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1 November 2001 Stereochemical Effects in an Insect Repellent
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Abstract

Racemic 1-[3-cyclohexen-1-ylcarbonyl]-2-methylpiperidine repels blood-feeding arthropods such as mosquitoes, chiggers, and ticks. The compound contains two asymmetric carbon atoms and the racemate consists of four stereoisomers. Quantitative mosquito bioassays using Aedes aegypti (L.) showed that (1S,2′S) and (1R,2′S) configurations were 2.8–3.1 and 1.6–1.8 times more effective, respectively, than the other two stereoisomers in reducing mosquito bites. (1S,2′S) was 2.5 more repellent than the racemate. Biological data show that an interaction of the (2′S)-2-methylpiperidine configuration with a repellent receptor system in A. aegypti is apparently important to repellent activity. Nuclear magnetic resonance spectra and molecular mechanics calculations for the stereoisomers provided insight into the conformation of the (2′S)-group. Results indicate that enhanced repellent effects can be realized through formulation of the most active stereoisomers of the compound.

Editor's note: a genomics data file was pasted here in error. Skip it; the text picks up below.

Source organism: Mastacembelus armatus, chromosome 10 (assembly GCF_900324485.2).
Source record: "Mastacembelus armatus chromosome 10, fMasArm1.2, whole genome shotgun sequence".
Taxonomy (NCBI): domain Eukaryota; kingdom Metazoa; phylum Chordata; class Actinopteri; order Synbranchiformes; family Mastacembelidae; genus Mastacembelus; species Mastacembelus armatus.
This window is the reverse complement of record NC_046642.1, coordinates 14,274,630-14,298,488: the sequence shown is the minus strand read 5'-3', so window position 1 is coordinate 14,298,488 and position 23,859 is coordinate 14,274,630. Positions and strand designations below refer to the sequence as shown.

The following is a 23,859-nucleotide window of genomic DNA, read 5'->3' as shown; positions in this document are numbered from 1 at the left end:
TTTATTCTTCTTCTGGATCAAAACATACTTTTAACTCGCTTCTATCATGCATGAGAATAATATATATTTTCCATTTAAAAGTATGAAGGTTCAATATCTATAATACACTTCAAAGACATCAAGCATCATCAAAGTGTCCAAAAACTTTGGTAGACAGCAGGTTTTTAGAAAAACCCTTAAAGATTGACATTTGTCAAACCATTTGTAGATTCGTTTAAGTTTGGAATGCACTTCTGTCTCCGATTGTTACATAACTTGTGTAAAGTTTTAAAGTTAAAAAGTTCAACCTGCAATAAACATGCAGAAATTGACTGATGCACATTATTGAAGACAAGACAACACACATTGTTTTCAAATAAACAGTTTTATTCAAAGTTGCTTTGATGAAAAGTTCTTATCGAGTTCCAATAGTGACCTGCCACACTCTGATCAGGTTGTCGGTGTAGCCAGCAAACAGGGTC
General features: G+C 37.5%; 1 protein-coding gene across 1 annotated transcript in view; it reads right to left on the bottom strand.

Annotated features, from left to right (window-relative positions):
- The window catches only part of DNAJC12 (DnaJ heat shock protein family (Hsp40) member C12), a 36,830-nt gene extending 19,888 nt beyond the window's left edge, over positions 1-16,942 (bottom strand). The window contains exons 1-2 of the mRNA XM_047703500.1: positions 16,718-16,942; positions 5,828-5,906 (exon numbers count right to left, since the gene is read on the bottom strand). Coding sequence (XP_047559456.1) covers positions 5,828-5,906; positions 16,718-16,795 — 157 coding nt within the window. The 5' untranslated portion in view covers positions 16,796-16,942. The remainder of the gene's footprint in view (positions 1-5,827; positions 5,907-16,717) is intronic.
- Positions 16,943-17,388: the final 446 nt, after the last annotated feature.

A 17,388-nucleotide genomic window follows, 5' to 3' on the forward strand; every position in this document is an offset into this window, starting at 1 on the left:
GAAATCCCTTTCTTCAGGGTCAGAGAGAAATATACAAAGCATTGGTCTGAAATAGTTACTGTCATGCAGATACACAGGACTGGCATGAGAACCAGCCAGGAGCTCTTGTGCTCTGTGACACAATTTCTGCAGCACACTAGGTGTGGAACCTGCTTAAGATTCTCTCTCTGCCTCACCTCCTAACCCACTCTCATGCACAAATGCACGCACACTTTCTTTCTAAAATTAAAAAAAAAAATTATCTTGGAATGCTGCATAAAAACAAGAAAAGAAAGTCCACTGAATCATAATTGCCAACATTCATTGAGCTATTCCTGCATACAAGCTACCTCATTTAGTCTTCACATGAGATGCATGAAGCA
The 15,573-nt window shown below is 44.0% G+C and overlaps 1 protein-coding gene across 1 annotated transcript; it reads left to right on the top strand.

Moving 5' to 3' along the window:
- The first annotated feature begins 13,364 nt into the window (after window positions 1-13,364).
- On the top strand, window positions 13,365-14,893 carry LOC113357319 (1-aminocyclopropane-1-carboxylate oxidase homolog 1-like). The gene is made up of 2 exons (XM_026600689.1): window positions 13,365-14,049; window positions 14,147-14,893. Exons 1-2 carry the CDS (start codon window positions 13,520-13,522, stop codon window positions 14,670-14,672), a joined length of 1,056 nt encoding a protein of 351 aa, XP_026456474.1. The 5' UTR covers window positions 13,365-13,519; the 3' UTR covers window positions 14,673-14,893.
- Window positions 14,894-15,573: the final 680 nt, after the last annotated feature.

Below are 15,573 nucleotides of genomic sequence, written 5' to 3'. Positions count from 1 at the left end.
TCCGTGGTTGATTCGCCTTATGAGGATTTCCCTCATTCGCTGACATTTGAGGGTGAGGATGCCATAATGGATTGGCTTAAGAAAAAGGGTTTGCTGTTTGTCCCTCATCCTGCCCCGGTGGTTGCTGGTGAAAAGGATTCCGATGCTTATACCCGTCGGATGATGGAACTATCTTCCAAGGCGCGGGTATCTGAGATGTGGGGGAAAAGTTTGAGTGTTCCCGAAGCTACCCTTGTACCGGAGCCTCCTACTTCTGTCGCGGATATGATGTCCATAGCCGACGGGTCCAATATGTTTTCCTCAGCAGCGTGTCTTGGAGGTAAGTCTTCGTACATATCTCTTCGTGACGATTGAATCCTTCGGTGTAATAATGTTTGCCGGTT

Jerome A. Klun, Walter F. Schmidt, and Mustapha Debboun "Stereochemical Effects in an Insect Repellent," Journal of Medical Entomology 38(6), 809-812, (1 November 2001). https://doi.org/10.1603/0022-2585-38.6.809
Received: 26 October 2000; Accepted: 1 April 2001; Published: 1 November 2001
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